Deterrence theory is nuclear weapon utilization strategy first used during the Cold War. It was derived from the basis that it is all but impossible to physically protect a country from a large-scale nuclear attack; it is much more effective to prevent the attact entirely. Deterrence theory uses a country's nuclear arsenal to deter an enemy from attacking.
There are five assumptions of deterrence theory:
- Decision making regarding nuclear weapons must be rational: all actors must behave in a way that maximizes their interests.
- Decision making is highly centralized: each actor has top-level control over nuclear weapons.
- Each actor must make similar calculations about what can be gained or lost through use of nuclear weapons.
- Each actor must believe their opponent possesses nuclear weapons to inhibit hostile action, not undertake it.
- Each actor must believe there is a chance their opponent will use nuclear weapons if provoked (where their credibility is a function of nuclear capability and national resolve).
Two modes of deterrence
The assured destruction mode of deterrence is where each actor says they will completely destroy the other if attacked. In this mode, nuclear weapons are only used for deterrence, and their use will escalate into total ruination of both actors. AD attacks are aimed at countervalue targets, such as population centers and places of government. Targetting these places will ensure that as many people are killed as possible, thus reducing the will and capacity to attack again.
The damage limitation mode of deterrence is where both actors target their opponents nuclear and conventional weapons capability (counterforce targeting). An attack under this mode will not result in the total destruction of either or both sides, rather it will result in limited nuclear warfare.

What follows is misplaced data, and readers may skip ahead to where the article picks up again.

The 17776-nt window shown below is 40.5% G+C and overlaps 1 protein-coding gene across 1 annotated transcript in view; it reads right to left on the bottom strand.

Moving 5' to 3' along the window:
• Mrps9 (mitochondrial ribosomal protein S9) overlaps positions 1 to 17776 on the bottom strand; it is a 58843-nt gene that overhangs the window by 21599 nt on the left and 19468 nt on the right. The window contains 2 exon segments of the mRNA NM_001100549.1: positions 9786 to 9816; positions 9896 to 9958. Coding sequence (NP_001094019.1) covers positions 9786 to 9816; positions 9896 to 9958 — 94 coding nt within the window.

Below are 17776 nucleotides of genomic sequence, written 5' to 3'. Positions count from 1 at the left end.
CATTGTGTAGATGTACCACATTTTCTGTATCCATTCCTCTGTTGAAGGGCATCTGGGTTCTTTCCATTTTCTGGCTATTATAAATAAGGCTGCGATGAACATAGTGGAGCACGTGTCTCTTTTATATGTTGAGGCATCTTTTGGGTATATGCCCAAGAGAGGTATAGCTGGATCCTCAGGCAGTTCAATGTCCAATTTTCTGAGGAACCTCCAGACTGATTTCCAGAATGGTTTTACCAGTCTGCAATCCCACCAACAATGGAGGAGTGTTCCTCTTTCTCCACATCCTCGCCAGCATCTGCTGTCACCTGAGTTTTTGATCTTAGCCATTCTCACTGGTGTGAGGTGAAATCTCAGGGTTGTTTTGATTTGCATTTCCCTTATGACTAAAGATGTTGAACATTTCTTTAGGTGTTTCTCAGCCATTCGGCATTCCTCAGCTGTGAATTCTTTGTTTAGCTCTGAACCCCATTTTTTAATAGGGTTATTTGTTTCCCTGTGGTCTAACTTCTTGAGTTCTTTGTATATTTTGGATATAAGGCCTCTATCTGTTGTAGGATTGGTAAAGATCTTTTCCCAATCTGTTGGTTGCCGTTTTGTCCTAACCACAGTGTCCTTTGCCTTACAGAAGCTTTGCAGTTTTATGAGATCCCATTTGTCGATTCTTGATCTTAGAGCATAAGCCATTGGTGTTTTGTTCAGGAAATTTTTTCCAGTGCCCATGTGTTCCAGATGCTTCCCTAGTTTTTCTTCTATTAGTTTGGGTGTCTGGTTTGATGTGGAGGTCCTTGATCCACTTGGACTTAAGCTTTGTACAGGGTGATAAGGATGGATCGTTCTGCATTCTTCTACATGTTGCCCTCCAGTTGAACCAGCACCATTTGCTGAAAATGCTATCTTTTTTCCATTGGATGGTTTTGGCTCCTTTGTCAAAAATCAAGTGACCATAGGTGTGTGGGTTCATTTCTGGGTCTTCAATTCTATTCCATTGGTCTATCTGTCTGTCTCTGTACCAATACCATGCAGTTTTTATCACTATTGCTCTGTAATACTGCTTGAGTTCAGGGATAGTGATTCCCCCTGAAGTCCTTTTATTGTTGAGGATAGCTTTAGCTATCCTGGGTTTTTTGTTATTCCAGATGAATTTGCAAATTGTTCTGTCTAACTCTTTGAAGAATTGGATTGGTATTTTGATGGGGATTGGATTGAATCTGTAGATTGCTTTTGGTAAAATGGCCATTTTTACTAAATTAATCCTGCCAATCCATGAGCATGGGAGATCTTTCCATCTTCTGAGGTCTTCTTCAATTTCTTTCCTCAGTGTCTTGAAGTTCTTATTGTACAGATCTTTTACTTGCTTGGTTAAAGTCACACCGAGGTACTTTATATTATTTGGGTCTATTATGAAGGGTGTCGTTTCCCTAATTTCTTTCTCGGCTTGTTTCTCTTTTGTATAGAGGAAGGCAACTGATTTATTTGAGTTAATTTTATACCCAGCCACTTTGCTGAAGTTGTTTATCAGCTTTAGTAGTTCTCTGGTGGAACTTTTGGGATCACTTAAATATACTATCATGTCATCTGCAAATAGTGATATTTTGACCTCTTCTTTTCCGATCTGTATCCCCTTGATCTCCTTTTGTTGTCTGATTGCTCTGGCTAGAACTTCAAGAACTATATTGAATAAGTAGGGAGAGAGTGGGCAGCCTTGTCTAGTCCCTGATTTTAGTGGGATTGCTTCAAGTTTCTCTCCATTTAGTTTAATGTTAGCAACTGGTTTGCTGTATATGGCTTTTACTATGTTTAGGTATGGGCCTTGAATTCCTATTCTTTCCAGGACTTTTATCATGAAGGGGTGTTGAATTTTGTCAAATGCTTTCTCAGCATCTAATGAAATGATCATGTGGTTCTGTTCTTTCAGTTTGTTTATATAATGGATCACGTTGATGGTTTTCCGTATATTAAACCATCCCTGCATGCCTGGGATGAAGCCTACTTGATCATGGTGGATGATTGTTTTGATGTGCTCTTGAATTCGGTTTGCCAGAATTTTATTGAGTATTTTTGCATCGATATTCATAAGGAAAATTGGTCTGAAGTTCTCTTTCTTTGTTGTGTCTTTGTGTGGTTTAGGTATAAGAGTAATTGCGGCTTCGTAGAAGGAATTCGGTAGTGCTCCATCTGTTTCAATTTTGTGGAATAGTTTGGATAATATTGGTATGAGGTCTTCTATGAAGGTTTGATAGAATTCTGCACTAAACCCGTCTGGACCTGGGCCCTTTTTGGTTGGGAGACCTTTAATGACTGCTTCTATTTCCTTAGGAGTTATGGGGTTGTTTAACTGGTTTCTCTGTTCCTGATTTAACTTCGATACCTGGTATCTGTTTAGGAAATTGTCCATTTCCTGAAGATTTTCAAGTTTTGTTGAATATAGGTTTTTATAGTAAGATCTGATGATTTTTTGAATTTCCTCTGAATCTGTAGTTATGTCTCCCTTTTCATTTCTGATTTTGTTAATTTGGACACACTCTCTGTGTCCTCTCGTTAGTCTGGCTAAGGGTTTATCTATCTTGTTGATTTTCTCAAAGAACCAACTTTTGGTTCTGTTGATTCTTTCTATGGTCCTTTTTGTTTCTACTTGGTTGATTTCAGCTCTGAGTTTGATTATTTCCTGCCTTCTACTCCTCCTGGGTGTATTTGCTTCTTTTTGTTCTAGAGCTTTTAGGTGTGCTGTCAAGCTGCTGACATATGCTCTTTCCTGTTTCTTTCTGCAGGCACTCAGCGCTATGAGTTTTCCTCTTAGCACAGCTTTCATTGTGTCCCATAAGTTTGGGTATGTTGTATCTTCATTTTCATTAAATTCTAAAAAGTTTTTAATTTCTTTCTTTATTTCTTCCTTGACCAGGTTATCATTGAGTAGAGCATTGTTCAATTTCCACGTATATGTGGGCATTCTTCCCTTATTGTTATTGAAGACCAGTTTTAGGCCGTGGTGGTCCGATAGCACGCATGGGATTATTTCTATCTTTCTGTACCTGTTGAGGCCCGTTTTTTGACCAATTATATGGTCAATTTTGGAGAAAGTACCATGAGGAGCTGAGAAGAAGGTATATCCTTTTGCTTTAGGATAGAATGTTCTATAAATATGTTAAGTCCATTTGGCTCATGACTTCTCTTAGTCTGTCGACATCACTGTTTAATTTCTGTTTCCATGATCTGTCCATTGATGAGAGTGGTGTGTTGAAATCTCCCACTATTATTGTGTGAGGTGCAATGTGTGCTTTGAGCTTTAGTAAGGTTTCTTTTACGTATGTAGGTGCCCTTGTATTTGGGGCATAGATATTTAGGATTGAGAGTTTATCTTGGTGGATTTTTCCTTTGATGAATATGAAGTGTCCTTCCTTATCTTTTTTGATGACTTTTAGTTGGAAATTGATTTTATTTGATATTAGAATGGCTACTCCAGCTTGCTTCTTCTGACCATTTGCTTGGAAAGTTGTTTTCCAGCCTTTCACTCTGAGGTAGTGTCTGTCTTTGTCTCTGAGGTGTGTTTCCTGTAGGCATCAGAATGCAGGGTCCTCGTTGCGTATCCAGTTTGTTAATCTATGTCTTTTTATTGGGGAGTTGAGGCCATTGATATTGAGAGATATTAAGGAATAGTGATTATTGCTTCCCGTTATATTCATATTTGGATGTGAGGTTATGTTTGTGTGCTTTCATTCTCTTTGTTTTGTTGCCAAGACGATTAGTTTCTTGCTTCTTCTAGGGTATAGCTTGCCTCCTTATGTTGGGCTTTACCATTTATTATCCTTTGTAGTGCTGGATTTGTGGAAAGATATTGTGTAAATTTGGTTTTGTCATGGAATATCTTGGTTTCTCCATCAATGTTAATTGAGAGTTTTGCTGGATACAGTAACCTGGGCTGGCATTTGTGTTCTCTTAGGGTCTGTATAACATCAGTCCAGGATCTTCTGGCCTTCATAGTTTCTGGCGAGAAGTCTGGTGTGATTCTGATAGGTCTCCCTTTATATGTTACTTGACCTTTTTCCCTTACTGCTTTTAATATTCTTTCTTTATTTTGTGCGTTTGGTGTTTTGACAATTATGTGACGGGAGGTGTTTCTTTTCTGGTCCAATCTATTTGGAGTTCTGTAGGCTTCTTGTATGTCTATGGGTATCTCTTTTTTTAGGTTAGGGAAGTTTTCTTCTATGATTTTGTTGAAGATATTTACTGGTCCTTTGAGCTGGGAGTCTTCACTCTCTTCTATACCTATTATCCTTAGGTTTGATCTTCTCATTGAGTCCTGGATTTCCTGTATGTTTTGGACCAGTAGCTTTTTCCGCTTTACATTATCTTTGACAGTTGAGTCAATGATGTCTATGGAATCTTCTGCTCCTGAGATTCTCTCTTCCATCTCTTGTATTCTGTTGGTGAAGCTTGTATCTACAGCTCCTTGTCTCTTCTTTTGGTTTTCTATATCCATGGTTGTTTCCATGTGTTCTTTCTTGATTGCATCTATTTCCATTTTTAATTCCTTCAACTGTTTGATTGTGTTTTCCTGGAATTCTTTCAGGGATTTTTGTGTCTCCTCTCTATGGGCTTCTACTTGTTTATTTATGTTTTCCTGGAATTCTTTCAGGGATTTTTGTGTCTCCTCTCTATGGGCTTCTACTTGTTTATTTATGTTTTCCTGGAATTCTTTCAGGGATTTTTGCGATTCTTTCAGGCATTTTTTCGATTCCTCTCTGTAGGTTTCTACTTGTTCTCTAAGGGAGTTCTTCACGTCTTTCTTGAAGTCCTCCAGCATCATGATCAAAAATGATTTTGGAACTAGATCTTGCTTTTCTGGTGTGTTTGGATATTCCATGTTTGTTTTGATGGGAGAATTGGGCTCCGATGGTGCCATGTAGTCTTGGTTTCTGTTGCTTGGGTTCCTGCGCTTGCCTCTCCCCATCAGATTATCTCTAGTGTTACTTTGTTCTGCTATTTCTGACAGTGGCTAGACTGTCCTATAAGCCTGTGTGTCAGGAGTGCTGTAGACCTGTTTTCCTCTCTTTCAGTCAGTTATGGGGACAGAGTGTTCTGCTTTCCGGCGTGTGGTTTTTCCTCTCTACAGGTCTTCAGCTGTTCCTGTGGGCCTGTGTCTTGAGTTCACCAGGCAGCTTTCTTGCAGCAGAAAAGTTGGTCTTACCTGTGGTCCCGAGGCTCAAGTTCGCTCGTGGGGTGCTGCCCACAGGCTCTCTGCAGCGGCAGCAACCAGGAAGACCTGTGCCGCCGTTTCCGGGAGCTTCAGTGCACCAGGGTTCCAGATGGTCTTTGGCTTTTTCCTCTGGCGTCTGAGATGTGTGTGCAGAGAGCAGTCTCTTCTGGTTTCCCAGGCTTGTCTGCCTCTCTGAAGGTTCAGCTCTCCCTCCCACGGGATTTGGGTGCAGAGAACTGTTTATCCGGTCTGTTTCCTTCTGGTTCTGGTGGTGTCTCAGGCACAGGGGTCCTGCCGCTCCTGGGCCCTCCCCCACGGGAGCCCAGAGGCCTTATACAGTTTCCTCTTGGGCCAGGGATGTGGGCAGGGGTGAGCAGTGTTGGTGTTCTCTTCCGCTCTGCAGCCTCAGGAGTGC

Problems with deterrence theory
As in any discipline, if any of the assumptions of deterrence theory prove false, the expected outcome of the theory is no longer valid. Most political scientists agree that assured destruction works better with assumptions 1 through 4, but damage limitation works better with assumption 5.
- Rational decision making would be difficult during the course of nuclear war. This is not a problem with AD, because all weapons are launched at once, and there is no further decision making.
- Tactical nuclear weapons require decentralization. For DL to work, commanders on the ground would have to have some control over the use of tactical nuclear weapons.
- Warfare would be chaotic; pressures could compel one side to use nuclear weapons and not the other.
- If an actor sees his opponent building up an arsenal, he can not tell whether the opponent is preparing for war or preparing in case deterrence breaks down.
- Annihilation for any transgression is not credible. If the threat of attack is no longer credible, AD deterrence breaks down.
There are also other destabilizing factors unrelated to which method is used. For example, rogue states and terrorist organizations are not limited to being rational actors, so deterrence theory breaks down against these groups. Missile defence systems also destabalize deterrence, because they remove the fear of retaliation; which could lead to a possibility of a first strike attack for a small provocation. Multiple independently targetable reentry vehicle missiles (MIRVed missiles) are also destabalizing, because they make it difficult for an actor to calculate the capability of his opponent.